RIP Mitsuharu Misawa

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Rich Kraetsch
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RIP Mitsuharu Misawa

Post by Rich Kraetsch » Mon Jun 13, 2016 1:47 pm

7 years ago today one of the greatest to ever step into a ring tragically passed away. Let's use this thread to post memories, full matches, highlights, etc. related to Misawa.

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itsberlo
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Re: RIP Mitsuharu Misawa

Post by itsberlo » Mon Jun 13, 2016 2:34 pm

My first ever Puro viewing was in the spring of 1997. I was in high school and at that point was a pro wresting fiend. I went over to a friend's house and he told me he had something crazy we had to watch. He said he traded some tapes and got back a whole bunch of Japanese wrestling. He put in the tape and we starting watching this master piece from January 20th 1997. I could not believe how awesome it was and was even more shocked at the fact there was wrestling elsewhere that I had not seen or heard of. It was because of this match that I have been in love with all kinds of Puro and still think it is one of the greatest matches of all time. I can still hear to this today the commentator, during a strike exchange, screaming " Elbow....kickooh....elbow....kickooh....elbow....lariatooooooooooo!!!!!!"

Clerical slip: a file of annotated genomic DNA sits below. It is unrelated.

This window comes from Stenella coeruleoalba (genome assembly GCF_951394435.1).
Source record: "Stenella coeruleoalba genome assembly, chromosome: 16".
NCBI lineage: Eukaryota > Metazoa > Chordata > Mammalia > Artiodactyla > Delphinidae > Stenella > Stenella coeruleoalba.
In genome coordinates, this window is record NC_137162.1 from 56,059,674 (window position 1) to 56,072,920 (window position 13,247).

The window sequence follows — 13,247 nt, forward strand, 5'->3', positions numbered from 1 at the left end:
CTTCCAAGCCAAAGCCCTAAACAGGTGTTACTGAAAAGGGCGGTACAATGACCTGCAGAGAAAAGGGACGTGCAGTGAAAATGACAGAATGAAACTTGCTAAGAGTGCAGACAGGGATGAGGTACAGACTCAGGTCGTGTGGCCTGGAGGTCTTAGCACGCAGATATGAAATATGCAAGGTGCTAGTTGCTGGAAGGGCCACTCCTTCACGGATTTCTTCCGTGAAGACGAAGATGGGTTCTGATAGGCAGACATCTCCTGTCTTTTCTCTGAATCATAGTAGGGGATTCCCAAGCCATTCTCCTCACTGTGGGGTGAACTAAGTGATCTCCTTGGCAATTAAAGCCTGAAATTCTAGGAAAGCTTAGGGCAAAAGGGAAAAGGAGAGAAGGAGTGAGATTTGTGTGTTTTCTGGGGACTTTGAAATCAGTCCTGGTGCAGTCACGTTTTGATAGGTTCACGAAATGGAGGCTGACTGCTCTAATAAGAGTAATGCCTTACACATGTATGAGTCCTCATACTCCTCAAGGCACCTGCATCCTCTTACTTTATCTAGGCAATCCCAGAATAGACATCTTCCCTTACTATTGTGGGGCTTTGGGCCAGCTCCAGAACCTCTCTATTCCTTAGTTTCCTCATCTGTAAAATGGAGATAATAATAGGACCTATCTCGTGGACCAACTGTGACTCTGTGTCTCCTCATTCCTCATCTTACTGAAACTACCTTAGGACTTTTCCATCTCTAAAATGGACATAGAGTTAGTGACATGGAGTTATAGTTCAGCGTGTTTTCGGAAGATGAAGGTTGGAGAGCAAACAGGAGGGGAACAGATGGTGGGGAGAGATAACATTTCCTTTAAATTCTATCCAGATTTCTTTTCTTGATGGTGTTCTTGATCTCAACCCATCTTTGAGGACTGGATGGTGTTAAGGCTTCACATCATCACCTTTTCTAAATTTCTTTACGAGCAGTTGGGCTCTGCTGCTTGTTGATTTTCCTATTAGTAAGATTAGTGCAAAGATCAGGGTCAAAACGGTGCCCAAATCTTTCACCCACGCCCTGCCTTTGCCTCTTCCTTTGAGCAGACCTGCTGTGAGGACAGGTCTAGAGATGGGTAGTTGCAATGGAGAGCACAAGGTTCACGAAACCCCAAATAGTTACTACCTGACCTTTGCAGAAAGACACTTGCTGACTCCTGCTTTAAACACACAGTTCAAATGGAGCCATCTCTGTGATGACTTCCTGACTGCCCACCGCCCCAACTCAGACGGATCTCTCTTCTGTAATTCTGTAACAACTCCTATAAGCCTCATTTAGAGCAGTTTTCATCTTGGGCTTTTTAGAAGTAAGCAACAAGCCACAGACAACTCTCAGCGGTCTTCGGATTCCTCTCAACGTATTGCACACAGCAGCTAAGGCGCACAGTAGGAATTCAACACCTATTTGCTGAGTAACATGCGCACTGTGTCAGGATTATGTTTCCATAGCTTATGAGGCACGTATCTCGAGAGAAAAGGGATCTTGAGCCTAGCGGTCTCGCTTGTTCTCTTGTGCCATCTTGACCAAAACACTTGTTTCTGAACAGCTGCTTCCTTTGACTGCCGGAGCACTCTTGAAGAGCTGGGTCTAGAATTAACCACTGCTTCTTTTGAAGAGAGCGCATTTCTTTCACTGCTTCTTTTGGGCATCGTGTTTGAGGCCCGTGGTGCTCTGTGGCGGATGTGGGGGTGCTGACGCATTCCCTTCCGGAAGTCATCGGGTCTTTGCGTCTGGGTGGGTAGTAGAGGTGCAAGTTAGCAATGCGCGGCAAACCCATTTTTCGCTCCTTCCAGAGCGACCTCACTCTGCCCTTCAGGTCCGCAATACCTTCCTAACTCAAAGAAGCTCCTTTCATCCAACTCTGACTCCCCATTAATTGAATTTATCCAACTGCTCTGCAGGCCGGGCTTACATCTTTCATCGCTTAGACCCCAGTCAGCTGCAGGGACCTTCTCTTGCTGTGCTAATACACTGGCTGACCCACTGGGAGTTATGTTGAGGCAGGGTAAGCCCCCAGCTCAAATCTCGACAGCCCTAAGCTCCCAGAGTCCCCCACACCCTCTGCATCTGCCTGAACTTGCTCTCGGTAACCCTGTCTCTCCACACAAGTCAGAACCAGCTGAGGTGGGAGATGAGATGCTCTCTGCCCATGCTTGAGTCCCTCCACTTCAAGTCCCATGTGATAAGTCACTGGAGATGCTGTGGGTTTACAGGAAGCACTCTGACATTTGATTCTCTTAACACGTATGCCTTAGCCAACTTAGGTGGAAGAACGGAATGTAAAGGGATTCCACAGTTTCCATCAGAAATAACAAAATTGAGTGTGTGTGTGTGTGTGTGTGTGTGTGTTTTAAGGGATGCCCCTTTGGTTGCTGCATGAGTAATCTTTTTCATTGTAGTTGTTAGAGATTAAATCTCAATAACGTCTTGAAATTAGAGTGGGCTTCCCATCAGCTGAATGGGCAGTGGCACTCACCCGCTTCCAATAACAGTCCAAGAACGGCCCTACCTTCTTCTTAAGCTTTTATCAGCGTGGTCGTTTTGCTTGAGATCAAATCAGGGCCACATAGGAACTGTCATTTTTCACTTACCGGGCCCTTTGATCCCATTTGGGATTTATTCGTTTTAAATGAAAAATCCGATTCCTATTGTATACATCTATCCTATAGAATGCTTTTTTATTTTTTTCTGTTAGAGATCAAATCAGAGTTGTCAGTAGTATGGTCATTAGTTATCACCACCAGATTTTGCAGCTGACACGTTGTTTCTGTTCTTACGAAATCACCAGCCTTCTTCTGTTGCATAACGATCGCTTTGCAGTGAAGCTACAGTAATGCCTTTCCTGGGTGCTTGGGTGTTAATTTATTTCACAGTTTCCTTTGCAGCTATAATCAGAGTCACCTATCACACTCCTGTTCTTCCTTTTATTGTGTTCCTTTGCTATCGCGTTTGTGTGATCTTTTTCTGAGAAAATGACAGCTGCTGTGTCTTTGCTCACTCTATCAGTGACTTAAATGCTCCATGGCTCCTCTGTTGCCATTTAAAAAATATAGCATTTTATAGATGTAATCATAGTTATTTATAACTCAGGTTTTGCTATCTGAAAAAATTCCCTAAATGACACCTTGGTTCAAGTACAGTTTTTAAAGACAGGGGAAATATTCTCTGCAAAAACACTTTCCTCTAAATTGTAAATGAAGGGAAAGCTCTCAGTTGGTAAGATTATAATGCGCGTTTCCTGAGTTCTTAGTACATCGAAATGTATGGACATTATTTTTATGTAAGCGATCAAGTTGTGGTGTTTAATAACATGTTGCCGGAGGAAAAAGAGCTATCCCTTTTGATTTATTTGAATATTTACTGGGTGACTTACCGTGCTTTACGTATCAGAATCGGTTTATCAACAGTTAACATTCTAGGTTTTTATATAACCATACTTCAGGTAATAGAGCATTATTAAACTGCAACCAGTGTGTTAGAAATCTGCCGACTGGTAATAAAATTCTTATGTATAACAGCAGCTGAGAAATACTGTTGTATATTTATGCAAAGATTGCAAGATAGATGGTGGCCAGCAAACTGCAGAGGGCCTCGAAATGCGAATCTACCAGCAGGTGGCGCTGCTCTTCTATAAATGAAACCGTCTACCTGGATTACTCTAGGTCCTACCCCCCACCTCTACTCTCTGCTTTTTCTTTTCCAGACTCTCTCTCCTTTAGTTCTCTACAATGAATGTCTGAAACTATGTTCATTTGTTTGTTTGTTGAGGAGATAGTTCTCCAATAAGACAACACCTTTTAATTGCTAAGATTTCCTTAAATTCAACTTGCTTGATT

Thanks for the memories, Misawa. You will never be forgotten.

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ayaashm
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Re: RIP Mitsuharu Misawa

Post by ayaashm » Mon Jun 13, 2016 3:30 pm

I watched Misawa vs Tsuruta.Such a great match and told such an amazing story. The transformation of Tiger Mask to Misawa is great.
Here is the infamous 1990 match which catapulted Misawa to stardom:



Also,here's the infamous story that Dave tells about Giant Baba changing the finish of Misawa/Tsuruta on the day of the show :